11. Thanks Popeye. I tried using the same template for the other side but it was off enough that it was worth while to make a new one for that side. It turned out useful for another reason too. Here are the four outer plank pieces after some oak stain, gluing them in place. I used a dab of wood glue on each frame to hold these in, which I was not sure would be secure enough. But pre-bending the planks to the frames meant that there was very little pressure needed to hold these in place so the seem pretty solid. I also painted the inside bulwarks white before gluing these in place. I taped both templates together to make an accurate plan for the deck openings. In this picture the top drawing was copied from the plans, which I blew up to the scale size of the model, which is the middle drawing. The deck shape was way off and the drawn openings were too and not by a consistent amount. So I used the bottom drawing to lay out the openings, which I will use when I cut them out after planking. There is no deck platform for this model, so I will be putting the deck planking directly on the frames. I will need to add some supports along the outer planks to hold the ends of the deck planks that don't end on a frame, which is probably almost all of them. I did the same thing on the Constitution build and it worked really well. I do need to add a couple of small filler pieces between the outer planks at the stem and stern post. I should have cut them out with these areas in place but I didn't and I didn't want to remake these pieces just for that. For all you in the states, have a great Memorial Day weekend and remember the fallen.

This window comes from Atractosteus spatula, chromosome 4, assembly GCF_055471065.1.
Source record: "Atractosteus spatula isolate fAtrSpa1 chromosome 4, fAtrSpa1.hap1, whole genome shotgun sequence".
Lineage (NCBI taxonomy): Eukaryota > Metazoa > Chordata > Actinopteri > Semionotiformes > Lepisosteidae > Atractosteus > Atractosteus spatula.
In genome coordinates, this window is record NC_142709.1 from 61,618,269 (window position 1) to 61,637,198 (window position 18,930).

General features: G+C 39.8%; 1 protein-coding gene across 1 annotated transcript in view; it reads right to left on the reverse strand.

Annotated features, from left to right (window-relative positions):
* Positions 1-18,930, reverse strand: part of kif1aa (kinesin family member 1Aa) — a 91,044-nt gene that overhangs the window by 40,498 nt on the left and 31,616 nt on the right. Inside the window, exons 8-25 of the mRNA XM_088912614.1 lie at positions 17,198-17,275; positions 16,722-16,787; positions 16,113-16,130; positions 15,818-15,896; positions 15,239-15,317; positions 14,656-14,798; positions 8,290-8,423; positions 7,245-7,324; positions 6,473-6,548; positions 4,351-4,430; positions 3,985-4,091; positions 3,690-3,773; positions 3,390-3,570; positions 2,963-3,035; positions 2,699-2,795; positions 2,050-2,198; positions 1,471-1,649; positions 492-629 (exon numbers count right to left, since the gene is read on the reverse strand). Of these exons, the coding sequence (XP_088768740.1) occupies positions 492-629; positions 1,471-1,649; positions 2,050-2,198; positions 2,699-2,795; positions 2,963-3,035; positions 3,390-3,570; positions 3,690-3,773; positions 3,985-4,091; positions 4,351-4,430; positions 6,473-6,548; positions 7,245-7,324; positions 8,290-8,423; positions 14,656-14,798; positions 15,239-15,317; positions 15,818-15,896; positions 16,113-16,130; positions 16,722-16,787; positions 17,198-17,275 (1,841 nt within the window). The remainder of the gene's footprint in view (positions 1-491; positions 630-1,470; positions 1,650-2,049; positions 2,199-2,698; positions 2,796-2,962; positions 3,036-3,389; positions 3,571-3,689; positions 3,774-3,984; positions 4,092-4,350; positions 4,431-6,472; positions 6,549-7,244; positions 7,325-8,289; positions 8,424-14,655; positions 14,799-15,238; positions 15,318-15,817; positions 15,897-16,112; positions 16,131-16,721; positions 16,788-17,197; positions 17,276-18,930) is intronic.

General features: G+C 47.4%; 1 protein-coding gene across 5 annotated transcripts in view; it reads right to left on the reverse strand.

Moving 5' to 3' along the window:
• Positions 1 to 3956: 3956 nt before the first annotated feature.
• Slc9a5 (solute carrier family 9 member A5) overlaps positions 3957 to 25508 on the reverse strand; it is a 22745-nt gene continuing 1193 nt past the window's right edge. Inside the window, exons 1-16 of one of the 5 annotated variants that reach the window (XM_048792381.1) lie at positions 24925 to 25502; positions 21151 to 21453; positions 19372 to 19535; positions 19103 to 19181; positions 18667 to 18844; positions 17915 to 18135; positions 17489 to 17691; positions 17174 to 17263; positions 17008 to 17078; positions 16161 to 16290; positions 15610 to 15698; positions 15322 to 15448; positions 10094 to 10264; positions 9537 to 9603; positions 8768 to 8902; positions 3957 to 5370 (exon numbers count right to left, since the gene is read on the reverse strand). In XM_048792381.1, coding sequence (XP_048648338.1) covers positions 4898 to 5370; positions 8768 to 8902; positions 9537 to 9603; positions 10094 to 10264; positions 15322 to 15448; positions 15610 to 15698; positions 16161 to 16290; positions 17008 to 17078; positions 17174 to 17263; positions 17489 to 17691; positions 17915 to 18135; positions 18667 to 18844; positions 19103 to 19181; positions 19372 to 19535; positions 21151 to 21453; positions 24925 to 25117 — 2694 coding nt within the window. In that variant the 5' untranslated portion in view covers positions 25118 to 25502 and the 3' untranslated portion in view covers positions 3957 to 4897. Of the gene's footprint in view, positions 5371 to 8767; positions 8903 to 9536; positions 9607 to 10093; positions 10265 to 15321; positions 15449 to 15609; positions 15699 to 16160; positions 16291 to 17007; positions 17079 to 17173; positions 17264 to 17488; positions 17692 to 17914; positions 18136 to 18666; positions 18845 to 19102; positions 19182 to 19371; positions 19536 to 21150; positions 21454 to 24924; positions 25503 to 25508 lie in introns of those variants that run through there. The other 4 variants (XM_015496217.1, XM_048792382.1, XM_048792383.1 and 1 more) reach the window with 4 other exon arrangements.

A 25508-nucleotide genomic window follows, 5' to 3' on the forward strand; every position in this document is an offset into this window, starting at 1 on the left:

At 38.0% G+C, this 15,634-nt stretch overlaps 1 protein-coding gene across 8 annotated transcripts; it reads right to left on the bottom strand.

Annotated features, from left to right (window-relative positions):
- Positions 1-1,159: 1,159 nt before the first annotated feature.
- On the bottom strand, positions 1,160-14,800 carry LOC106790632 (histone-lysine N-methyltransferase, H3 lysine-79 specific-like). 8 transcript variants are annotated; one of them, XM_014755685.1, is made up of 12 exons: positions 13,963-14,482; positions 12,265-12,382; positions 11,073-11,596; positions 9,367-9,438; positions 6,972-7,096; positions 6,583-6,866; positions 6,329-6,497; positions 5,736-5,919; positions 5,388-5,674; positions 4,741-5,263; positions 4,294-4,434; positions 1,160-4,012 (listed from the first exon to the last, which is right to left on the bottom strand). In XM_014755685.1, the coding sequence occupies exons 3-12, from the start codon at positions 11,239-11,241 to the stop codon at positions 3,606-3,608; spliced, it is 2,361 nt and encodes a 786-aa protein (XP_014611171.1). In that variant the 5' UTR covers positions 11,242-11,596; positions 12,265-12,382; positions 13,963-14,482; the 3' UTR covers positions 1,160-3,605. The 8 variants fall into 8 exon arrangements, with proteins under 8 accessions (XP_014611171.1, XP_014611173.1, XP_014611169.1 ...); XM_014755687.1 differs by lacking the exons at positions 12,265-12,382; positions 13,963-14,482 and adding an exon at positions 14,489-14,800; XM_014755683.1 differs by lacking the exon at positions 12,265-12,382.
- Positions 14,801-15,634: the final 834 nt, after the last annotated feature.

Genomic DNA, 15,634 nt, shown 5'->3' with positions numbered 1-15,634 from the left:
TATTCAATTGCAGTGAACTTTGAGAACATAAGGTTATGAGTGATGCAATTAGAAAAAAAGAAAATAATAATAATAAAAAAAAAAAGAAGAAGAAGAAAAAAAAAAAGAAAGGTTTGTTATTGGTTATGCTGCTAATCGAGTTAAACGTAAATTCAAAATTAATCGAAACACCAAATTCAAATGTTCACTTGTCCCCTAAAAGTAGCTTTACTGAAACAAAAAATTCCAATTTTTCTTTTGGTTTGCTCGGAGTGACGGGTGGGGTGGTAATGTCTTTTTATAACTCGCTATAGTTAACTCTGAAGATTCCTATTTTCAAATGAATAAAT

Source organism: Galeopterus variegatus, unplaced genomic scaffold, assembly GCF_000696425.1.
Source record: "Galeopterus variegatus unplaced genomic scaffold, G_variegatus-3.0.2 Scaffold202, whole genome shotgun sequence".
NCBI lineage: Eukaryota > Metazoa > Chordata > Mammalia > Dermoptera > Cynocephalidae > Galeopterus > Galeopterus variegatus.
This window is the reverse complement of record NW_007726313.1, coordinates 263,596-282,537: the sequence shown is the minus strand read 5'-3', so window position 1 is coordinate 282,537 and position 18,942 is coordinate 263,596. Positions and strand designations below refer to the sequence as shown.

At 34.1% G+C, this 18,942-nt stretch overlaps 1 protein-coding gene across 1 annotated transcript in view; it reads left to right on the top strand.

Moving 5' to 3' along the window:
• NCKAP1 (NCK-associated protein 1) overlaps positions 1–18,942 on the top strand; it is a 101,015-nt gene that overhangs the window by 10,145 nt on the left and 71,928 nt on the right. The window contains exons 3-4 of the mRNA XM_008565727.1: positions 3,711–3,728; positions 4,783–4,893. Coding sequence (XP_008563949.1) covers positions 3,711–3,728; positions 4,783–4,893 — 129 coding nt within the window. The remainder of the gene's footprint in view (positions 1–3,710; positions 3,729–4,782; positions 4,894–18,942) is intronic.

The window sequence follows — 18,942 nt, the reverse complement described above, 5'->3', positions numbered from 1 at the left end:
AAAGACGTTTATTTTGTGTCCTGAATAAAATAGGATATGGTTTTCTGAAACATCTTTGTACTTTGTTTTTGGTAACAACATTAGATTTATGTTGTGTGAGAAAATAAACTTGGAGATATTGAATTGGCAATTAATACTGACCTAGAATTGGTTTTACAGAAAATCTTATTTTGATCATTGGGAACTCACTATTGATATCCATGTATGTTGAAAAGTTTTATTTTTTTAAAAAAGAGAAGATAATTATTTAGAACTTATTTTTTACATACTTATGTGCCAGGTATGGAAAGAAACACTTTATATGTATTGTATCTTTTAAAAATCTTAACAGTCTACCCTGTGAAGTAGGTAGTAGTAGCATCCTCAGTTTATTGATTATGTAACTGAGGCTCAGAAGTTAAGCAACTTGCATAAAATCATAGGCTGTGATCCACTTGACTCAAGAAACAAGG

12. After more sanding of the outer planks I felt I had a good fit, so I heated them wrapped in wet paper towels in the microwave, then clamped them to the frames. After they dried I marked the locations of the ends of the scarf joints on each one, then trimmed them to length. I cut a scarf joint on one of them then used it to transfer the outline to the other and cut it. After some sanding thee joint fit pretty well. Here are the planks laid in place with the scarf joint. I set those two planks aside for staining, then made the template for the other side and cut out the rough outline on the scroll saw. I will be repeating the process I used for the first two for these.
  13. Like the others have said, Ed, congratulations on a fantastic model. It has been a great pleasure following all your builds. Now I have to buy the books, even if I never try building it.